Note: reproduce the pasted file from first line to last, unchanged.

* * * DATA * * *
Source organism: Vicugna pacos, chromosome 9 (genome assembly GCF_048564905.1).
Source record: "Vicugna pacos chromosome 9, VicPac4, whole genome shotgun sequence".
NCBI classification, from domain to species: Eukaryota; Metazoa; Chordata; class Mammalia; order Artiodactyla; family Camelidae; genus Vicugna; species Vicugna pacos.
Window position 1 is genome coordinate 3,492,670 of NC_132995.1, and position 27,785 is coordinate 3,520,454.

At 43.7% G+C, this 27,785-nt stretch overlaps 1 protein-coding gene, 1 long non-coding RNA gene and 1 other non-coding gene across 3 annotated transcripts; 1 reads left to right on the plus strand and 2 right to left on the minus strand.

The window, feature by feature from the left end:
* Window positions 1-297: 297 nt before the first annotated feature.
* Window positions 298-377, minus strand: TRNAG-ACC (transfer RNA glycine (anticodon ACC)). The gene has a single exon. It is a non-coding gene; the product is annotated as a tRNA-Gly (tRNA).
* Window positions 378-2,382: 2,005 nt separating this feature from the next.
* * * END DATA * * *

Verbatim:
Source organism: Vicugna pacos, chromosome 9 (genome assembly GCF_048564905.1).
Source record: "Vicugna pacos chromosome 9, VicPac4, whole genome shotgun sequence".
NCBI classification, from domain to species: Eukaryota; Metazoa; Chordata; class Mammalia; order Artiodactyla; family Camelidae; genus Vicugna; species Vicugna pacos.
Window position 1 is genome coordinate 3,492,670 of NC_132995.1, and position 27,785 is coordinate 3,520,454.

At 43.7% G+C, this 27,785-nt stretch overlaps 1 protein-coding gene, 1 long non-coding RNA gene and 1 other non-coding gene across 3 annotated transcripts; 1 reads left to right on the plus strand and 2 right to left on the minus strand.

The window, feature by feature from the left end:
* Window positions 1-297: 297 nt before the first annotated feature.
* Window positions 298-377, minus strand: TRNAG-ACC (transfer RNA glycine (anticodon ACC)). The gene has a single exon. It is a non-coding gene; the product is annotated as a tRNA-Gly (tRNA).
* Window positions 378-2,382: 2,005 nt separating this feature from the next.